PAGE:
Before stars become massive, glowing bodies of hot gas and planets create the conditions to support life, they begin as a deep slab with tiny, icy components. And now NASA has got the best look yet at these ingredients.
“An international team of astronomers using the James Webb Space Telescope has obtained an in-depth inventory of the deepest, coldest ices yet measured in a molecular cloud,” NASA said in a Monday press release. “… This is the most comprehensive inventory yet of ice components available to form future generations of stars and planets before they are heated up during the formation of young stars.”
This inventory was captured in the Chamaeleon I molecular cloud, which is about 500 light-years from Earth and currently hosts “dozens” of stars. The region is part of the 65 light-year wide Chamaeleon cloud complex that was imaged by the Hubble Space Telescope last year.
Using the telescope, astronomers were able to take a closer look at the “frozen forms” of various molecules, including carbonyl sulfide, ammonia, methane and methanol. These molecules contain the basic elements – mainly carbon, hydrogen, oxygen, nitrogen and sulfur – needed to form planets and stars. These elements, along with phosphorus, are essential for living organisms.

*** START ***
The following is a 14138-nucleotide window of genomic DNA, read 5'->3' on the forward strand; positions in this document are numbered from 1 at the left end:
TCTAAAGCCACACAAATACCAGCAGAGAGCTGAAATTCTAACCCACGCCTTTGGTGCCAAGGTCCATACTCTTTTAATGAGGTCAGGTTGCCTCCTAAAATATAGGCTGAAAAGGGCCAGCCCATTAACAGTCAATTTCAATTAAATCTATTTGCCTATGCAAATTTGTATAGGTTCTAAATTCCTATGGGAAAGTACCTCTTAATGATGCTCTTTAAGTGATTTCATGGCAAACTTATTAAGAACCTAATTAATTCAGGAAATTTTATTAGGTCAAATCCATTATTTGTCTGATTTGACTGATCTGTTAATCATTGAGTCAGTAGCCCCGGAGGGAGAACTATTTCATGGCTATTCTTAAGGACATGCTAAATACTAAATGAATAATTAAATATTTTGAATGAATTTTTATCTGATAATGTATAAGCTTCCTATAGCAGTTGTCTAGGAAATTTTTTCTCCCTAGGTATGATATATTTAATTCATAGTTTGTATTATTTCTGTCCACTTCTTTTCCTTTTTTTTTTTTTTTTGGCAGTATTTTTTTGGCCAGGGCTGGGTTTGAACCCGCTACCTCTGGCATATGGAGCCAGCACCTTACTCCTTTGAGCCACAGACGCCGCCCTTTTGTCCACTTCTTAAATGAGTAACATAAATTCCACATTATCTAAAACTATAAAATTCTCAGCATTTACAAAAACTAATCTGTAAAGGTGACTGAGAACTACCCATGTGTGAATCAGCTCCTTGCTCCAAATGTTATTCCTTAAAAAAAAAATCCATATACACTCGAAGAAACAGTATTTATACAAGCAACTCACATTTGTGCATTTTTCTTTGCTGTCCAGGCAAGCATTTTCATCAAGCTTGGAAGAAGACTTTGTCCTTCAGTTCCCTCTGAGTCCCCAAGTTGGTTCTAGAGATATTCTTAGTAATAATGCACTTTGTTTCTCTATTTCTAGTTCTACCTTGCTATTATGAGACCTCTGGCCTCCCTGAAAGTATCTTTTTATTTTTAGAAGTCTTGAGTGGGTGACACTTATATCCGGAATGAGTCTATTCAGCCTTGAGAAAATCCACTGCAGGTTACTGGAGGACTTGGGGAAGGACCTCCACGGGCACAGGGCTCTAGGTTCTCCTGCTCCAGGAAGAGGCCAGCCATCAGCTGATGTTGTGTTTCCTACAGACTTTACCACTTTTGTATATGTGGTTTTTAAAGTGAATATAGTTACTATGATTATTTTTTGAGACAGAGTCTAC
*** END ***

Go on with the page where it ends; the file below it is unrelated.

Astronomer Melissa McClure said the results help paint a fuller picture of the “dark chemistry stage” of ice formation on grains of interstellar dust. She said this stage leads to “centimeter-sized pebbles” that eventually turn into planets.
“These observations open a new window into the formation pathways of simple and complex molecules that are needed to create the building blocks of life,” she said.
They also discovered for the first time more complex molecules deep within molecular clouds, suggesting that many of the stars and planets in the cloud under study may inherit advanced molecules. It also suggests that this is a common post-star formation phenomenon that extends beyond Earth’s solar system.
The findings, which were published Monday in Nature Astronomy, were part of the James Webb Space Telescope’s Ice Age project, which aims to learn more about the molecular components that start as forms of ice and eventually evolve into life itself.
“These are just the first in a series of spectral snapshots we’ll get to see the ice evolve from their initial fusion to comet-forming regions of protoplanetary disks,” McClure said. “This will tell us which mixture of ice – and therefore which elements – may eventually be delivered to the surfaces of terrestrial exoplanets or incorporated into the atmospheres of giant gaseous or icy planets.”
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